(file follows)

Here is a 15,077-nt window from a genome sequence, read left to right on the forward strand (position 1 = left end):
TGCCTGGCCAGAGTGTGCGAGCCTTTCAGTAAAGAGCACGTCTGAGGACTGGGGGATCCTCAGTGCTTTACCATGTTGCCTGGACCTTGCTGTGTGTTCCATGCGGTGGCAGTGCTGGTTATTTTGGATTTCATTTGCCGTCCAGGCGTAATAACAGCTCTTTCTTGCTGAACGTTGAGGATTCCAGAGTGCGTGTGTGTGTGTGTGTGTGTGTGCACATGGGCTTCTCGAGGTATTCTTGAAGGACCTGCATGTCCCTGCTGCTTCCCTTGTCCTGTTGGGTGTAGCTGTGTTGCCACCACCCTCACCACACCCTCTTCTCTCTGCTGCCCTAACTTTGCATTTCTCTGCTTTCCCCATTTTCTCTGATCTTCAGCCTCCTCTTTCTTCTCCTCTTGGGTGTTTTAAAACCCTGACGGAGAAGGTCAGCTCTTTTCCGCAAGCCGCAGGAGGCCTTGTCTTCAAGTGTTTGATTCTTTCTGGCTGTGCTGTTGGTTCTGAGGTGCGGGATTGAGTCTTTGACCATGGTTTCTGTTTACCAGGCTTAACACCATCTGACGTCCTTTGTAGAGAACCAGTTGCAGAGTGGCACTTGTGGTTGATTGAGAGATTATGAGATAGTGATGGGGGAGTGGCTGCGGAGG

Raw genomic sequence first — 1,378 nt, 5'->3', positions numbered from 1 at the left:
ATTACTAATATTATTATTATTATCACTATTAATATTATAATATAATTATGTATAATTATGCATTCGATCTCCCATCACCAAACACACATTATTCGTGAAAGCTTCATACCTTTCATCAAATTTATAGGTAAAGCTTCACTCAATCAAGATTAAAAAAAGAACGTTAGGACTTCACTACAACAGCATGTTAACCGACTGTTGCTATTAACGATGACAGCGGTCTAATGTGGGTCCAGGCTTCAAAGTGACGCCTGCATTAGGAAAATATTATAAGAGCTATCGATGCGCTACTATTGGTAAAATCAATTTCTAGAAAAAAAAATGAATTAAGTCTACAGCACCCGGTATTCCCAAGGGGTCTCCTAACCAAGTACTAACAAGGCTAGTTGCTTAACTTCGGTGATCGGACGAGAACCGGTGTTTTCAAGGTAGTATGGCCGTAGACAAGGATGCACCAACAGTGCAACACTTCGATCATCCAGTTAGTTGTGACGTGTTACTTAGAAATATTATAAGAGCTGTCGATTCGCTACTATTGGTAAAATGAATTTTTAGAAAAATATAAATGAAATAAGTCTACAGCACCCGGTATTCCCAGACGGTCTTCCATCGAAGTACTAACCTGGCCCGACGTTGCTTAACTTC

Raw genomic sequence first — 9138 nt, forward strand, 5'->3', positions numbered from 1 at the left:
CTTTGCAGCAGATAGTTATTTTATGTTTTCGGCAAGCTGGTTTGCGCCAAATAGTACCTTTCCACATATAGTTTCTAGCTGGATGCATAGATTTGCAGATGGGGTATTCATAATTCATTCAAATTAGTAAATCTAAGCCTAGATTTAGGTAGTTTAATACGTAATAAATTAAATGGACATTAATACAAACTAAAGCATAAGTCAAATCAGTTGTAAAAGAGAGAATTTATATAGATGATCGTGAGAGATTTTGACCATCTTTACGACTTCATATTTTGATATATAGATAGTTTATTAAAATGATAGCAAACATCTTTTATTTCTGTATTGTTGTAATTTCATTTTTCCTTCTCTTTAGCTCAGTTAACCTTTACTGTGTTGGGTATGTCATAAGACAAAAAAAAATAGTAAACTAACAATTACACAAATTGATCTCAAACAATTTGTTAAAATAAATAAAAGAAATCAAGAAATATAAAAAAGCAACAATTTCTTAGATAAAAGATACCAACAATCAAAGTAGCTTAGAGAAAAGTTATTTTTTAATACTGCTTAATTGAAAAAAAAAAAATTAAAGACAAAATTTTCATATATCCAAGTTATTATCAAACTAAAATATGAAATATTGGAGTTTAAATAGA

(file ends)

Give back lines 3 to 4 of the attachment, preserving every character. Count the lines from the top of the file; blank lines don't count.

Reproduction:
Raw genomic sequence first — 1,378 nt, 5'->3', positions numbered from 1 at the left:
ATTACTAATATTATTATTATTATCACTATTAATATTATAATATAATTATGTATAATTATGCATTCGATCTCCCATCACCAAACACACATTATTCGTGAAAGCTTCATACCTTTCATCAAATTTATAGGTAAAGCTTCACTCAATCAAGATTAAAAAAAGAACGTTAGGACTTCACTACAACAGCATGTTAACCGACTGTTGCTATTAACGATGACAGCGGTCTAATGTGGGTCCAGGCTTCAAAGTGACGCCTGCATTAGGAAAATATTATAAGAGCTATCGATGCGCTACTATTGGTAAAATCAATTTCTAGAAAAAAAAATGAATTAAGTCTACAGCACCCGGTATTCCCAAGGGGTCTCCTAACCAAGTACTAACAAGGCTAGTTGCTTAACTTCGGTGATCGGACGAGAACCGGTGTTTTCAAGGTAGTATGGCCGTAGACAAGGATGCACCAACAGTGCAACACTTCGATCATCCAGTTAGTTGTGACGTGTTACTTAGAAATATTATAAGAGCTGTCGATTCGCTACTATTGGTAAAATGAATTTTTAGAAAAATATAAATGAAATAAGTCTACAGCACCCGGTATTCCCAGACGGTCTTCCATCGAAGTACTAACCTGGCCCGACGTTGCTTAACTTC